Do we use sequential or random I/O?
What block inter-reference interval should be used?
This list is necessarily incomplete but it’s representative of the sort of things that should be considered to measure SSD/SSS performance.
New device or pre-conditioned
Hard drives show little performance difference whether new or pre-owned, defect skips notwithstanding. In contrast, SSDs/SSSs can perform very differently when they are new versus when they have been used for a short period depending on their internal architecture. A new SSD can write without erasure throughout it’s entire memory address space but sooner or later wear leveling must kick in to equalize the use of the device’s NAND memory blocks. Wear leveling causes both reads and rewrites of data during it’s processing. Such activity takes bandwidth and controller processing away from normal IO. If you have a new device it may take days or weeks of activity (depending on how fast you write) to attain the device’s steady state where each write causes some sort of wear leveling activity.
Historically, hard drives have had slightly slower write seeks than reads, due to the need to be more accurately positioned to write data than to read it. As such, it might take .5msec longer to write than to read 4K bytes. But for SSDs the problem is much more acute, e.g. read times can be in microseconds while write times can almost be in milliseconds for some SSDs/SSSs. This is due to the nature of NAND flash, having to erase a block before it can be programmed (written) and the programming process taking a lot’s longer than a read.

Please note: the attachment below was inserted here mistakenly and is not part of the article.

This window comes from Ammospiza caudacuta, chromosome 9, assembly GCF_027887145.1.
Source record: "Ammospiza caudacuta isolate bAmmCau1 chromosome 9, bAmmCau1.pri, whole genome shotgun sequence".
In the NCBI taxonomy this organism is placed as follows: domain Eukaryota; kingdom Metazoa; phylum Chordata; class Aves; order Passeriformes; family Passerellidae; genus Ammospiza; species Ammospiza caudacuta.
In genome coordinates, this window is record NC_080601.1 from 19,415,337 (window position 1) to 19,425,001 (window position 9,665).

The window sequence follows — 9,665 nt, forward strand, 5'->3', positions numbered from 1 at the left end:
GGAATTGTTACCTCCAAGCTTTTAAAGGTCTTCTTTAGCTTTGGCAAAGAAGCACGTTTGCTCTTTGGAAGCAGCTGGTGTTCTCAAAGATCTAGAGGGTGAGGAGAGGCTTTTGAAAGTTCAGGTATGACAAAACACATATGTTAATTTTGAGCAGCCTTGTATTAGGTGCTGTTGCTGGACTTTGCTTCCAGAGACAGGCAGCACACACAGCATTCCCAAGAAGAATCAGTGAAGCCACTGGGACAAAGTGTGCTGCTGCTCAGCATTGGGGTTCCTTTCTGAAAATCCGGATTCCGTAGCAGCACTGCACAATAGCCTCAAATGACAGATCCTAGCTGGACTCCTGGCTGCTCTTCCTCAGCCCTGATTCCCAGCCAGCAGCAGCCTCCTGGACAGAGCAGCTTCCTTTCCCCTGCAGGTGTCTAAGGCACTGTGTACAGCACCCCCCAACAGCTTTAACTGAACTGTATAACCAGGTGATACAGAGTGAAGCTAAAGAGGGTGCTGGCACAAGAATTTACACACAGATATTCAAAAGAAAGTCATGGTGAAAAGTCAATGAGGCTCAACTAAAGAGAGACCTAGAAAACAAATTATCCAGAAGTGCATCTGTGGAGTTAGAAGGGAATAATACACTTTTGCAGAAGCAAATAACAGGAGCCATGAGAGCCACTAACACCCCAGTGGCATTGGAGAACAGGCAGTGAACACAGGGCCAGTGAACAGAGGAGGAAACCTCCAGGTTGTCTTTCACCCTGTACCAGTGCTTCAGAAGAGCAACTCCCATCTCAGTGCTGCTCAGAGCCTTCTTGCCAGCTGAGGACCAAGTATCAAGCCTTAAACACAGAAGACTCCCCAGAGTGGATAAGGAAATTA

So the question for measuring SSD performance is what read to write (R:W) ratio to use. Historically a R:W of 2:1 was used to simulate enterprise environments but most devices are starting to see more like 1:1 for enterprise applications due to the caching and buffering provided by controllers and host memory. I can’t speak as well for desktop environments but it wouldn’t surprise me to see 2:1 used to simulate desktop workloads as well.
SSDs operate a lot faster if their workload is 1000:1 than for 1:1 workloads. Most SSD data sheets tout a significant read I/O rate but only for 100% read workloads. This is like a subsystem vendor quoting a 100% read cache hit rate (which some do) but is unusual in the real world of storage.
Blocksize to use